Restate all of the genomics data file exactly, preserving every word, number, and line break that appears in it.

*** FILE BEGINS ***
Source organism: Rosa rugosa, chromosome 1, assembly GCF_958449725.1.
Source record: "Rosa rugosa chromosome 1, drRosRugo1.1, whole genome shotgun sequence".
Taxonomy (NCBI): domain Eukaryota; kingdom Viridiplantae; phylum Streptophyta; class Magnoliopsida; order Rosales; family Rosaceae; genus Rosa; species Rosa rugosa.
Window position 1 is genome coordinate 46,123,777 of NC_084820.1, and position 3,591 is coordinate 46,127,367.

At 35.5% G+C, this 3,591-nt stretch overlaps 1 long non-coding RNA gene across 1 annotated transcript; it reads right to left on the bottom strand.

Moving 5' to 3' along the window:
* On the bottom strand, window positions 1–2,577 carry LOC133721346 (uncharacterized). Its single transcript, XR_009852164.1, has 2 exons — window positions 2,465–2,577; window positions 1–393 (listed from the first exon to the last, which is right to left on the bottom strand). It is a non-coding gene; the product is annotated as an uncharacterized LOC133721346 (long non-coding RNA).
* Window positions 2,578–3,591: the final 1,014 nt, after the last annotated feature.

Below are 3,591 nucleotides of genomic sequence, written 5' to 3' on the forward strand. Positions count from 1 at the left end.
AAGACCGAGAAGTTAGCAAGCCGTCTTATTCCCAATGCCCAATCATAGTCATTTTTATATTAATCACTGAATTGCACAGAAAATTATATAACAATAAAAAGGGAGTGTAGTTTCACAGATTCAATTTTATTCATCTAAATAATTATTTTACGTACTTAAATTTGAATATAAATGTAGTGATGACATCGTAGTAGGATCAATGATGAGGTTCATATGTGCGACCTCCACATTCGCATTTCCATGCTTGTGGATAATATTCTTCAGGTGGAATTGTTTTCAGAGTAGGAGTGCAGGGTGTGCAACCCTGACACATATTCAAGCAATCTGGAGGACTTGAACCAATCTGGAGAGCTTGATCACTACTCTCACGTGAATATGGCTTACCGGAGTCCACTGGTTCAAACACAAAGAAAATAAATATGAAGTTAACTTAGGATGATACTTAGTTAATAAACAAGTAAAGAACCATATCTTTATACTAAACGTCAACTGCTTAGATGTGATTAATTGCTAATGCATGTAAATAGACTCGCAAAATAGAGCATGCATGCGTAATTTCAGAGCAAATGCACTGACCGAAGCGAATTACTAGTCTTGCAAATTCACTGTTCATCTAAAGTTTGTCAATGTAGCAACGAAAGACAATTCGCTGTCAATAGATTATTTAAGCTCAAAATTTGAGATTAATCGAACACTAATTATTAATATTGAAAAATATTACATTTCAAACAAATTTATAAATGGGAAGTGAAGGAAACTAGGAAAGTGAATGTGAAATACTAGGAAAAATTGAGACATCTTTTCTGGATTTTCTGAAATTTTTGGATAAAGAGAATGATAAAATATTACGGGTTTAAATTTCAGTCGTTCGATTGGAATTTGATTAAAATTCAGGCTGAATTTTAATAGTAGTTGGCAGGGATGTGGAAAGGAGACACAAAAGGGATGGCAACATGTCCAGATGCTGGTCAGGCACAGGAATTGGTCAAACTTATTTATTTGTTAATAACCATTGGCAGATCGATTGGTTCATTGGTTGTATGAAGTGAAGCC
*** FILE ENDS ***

Source organism: Rosa rugosa, chromosome 1, assembly GCF_958449725.1.
Source record: "Rosa rugosa chromosome 1, drRosRugo1.1, whole genome shotgun sequence".
Taxonomy (NCBI): domain Eukaryota; kingdom Viridiplantae; phylum Streptophyta; class Magnoliopsida; order Rosales; family Rosaceae; genus Rosa; species Rosa rugosa.
Window position 1 is genome coordinate 46,123,777 of NC_084820.1, and position 3,591 is coordinate 46,127,367.

At 35.5% G+C, this 3,591-nt stretch overlaps 1 long non-coding RNA gene across 1 annotated transcript; it reads right to left on the bottom strand.

Moving 5' to 3' along the window:
* On the bottom strand, window positions 1–2,577 carry LOC133721346 (uncharacterized). Its single transcript, XR_009852164.1, has 2 exons — window positions 2,465–2,577; window positions 1–393 (listed from the first exon to the last, which is right to left on the bottom strand). It is a non-coding gene; the product is annotated as an uncharacterized LOC133721346 (long non-coding RNA).
* Window positions 2,578–3,591: the final 1,014 nt, after the last annotated feature.

Below are 3,591 nucleotides of genomic sequence, written 5' to 3' on the forward strand. Positions count from 1 at the left end.
AAGACCGAGAAGTTAGCAAGCCGTCTTATTCCCAATGCCCAATCATAGTCATTTTTATATTAATCACTGAATTGCACAGAAAATTATATAACAATAAAAAGGGAGTGTAGTTTCACAGATTCAATTTTATTCATCTAAATAATTATTTTACGTACTTAAATTTGAATATAAATGTAGTGATGACATCGTAGTAGGATCAATGATGAGGTTCATATGTGCGACCTCCACATTCGCATTTCCATGCTTGTGGATAATATTCTTCAGGTGGAATTGTTTTCAGAGTAGGAGTGCAGGGTGTGCAACCCTGACACATATTCAAGCAATCTGGAGGACTTGAACCAATCTGGAGAGCTTGATCACTACTCTCACGTGAATATGGCTTACCGGAGTCCACTGGTTCAAACACAAAGAAAATAAATATGAAGTTAACTTAGGATGATACTTAGTTAATAAACAAGTAAAGAACCATATCTTTATACTAAACGTCAACTGCTTAGATGTGATTAATTGCTAATGCATGTAAATAGACTCGCAAAATAGAGCATGCATGCGTAATTTCAGAGCAAATGCACTGACCGAAGCGAATTACTAGTCTTGCAAATTCACTGTTCATCTAAAGTTTGTCAATGTAGCAACGAAAGACAATTCGCTGTCAATAGATTATTTAAGCTCAAAATTTGAGATTAATCGAACACTAATTATTAATATTGAAAAATATTACATTTCAAACAAATTTATAAATGGGAAGTGAAGGAAACTAGGAAAGTGAATGTGAAATACTAGGAAAAATTGAGACATCTTTTCTGGATTTTCTGAAATTTTTGGATAAAGAGAATGATAAAATATTACGGGTTTAAATTTCAGTCGTTCGATTGGAATTTGATTAAAATTCAGGCTGAATTTTAATAGTAGTTGGCAGGGATGTGGAAAGGAGACACAAAAGGGATGGCAACATGTCCAGATGCTGGTCAGGCACAGGAATTGGTCAAACTTATTTATTTGTTAATAACCATTGGCAGATCGATTGGTTCATTGGTTGTATGAAGTGAAGCC